You couldn’t pay me to be 24 again.”

In the comments to the previous posts on the Girls Vs Women debate I’ve tried to refocus the conversation. Here’s an edited exchange with several commenters and PJM’s Charlie Martin on Dr. Helen’s post. There are multiple issues in play here and one of them is generational.

Mike:

I’m attracted to women of lots of different ages, both by their looks and their personality. But is their something wrong with finding a beautiful 17 or 18 year old girl hot or sexy? I agree with Helen, it’s completely normal.

June 17, 2012 – 10:06 am 

Dave Swindle

“Normal” does not equal Good.

Which is more normal? A man who wants to sleep with a bunch of young, beautiful women or a man who wants to marry and respect one woman? Which standard should we advocate for in our culture?

June 17, 2012 – 10:18 am

Oligonicella:

“A man who wants to sleep with a bunch of young, beautiful women or a man who wants to marry and respect one woman?”

Wow. How about, the first is a fantasy, not a plan; and the second is a plan and therefore in no way incompatible with said fantasy.

“Which standard should we advocate for in our culture?”

The standard of attempting at all turns to stay out of people’s thoughts and actions that in no way interfere with your life.

June 17, 2012 – 6:44 pm 

Dave Swindle:

“The standard of attempting at all turns to stay out of people’s thoughts and actions that in no way interfere with your life.”

This issue does interfere with my life. If it didn’t, I wouldn’t write about it.

June 17, 2012 – 7:01 pm

Charlie Martin:

Okay, I’ll bite: how does what other people think when they look at pictures of yet other people, none of whom you know, interfere with your life?

June 17, 2012 – 7:35 pm  

Superbad, another Apatow production and Gen Y favorite, also depicts the journey from boys to men:

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Dave Swindle (in response to Charlie):

You’re avoiding seeing the forest because you want to look at the trees. The issue is not “what other people think when they look at pictures of yet other people”. The issue is about the bigger damage done from accepting teenage boy and teenage girl sexuality as “normal” and acceptable for adults.

My little sister is off to college this year. And I’m thrilled that the boyfriend she’s found is a very mature 18 year old who acts like a man instead of a boy. (He wants commitment, not sex.) But what happens if they break up when she’s at college? What kind of man or boy might she meet and get involved with? I want her to be with a man who will treat her with respect, not a teenage boy in an adult man’s body who will manipulate her and use her for his own pleasure. And we get back to a world of men instead of boys by articulating the difference between teenage boy sex and mature husband sex.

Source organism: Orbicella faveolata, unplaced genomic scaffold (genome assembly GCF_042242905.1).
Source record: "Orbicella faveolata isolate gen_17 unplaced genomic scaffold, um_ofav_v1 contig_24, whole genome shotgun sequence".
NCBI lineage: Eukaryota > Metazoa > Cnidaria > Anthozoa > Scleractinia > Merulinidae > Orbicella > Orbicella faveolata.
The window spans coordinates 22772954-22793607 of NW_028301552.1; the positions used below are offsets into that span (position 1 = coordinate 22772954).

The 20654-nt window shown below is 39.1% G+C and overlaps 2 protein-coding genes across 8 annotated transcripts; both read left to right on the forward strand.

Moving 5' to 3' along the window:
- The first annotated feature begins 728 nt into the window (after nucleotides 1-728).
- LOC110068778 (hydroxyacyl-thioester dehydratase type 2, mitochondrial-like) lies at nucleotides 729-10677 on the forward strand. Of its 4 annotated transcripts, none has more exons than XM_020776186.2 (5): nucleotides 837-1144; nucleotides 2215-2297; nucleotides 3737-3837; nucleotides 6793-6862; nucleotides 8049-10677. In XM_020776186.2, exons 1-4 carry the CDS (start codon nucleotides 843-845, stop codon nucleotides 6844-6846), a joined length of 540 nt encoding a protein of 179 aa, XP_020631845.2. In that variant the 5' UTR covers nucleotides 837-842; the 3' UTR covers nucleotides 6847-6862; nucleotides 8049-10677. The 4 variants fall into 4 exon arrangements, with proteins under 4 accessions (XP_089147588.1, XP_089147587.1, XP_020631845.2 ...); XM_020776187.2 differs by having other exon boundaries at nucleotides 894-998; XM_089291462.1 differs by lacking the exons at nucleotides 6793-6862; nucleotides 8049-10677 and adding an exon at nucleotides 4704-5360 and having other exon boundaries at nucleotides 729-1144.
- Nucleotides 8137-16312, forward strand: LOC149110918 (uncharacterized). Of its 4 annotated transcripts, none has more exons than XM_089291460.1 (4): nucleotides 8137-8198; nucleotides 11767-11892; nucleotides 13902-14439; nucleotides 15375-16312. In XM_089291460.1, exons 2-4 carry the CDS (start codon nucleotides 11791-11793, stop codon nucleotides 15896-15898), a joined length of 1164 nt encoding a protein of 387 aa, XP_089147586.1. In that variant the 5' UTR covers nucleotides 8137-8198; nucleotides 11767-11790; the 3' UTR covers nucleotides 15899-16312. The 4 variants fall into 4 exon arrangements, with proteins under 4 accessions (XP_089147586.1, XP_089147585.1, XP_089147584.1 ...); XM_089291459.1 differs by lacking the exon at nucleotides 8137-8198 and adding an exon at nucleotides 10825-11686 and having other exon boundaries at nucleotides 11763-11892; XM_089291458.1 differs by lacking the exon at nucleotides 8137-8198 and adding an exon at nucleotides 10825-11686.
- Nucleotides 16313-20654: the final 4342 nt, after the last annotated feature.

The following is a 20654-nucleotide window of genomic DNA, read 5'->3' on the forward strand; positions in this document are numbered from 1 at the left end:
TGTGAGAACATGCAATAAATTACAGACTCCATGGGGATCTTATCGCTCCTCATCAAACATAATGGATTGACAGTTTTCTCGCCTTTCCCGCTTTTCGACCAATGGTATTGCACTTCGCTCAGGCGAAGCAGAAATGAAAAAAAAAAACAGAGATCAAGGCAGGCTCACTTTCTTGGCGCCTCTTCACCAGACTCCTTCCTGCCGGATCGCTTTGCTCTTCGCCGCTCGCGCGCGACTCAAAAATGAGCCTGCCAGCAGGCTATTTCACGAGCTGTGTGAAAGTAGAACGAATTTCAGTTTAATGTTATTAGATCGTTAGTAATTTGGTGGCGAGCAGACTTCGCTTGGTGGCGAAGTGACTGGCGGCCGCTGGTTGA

June 18, 2012 – 1:02 pm 

johninohio

Dave Swindle

Oh yeah–Your sister’s boyfriend isn’t interested in sex. And she isn’t either, I guess. This comment alone disqualifies any of your subsequent comments on this subject from being taken seriously.

June 18, 2012 – 1:31 pm  

Dave Swindle

Oh they’re interested in sex, alright. They’re just more interested in marriage. Because they’re trying to be men and women instead of boys and girls. That’s the difference.

June 18, 2012 – 1:56 pm 

johninohio

Oh. My. God.
June 18, 2012 – 2:37 pm 

Dave Swindle

Is it really that much of a stretch to realize that a lot of Millennials immersed in a culture of porn and sex, who grew up with a President getting blown in the Oval Office, would eventually get bored with sex and be more interested in marriage?

June 18, 2012 – 2:48 pm

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I’ll wait to watch the whole first season of Girls with my wife when she gets back from Europe in a few weeks. That’s how we prefer to watch our shows — at our own pace instead of having to wait each week for a new episode. Just a suggestion for what works for us. Not a mandate that everyone MUST watch TV shows that way and live the same way we do.

David Swindle is the associate editor of PJ Media. He writes and edits articles and blog posts on politics, news, culture, religion, and entertainment. He edits the PJ Lifestyle section and the PJ columnists. Contact him at DaveSwindlePJM @ Gmail.com and follow him on Twitter @DaveSwindle. He has worked full-time as a writer, editor, blogger, and New Media troublemaker since 2009, at PJ Media since 2011. He graduated with a degree in English (creative writing emphasis) and political science from Ball State University in 2006. Previously he's also worked as a freelance writer for The Indianapolis Star and the film critic for WTHR.com. He lives in Los Angeles with his wife and their Siberian Husky puppy Maura.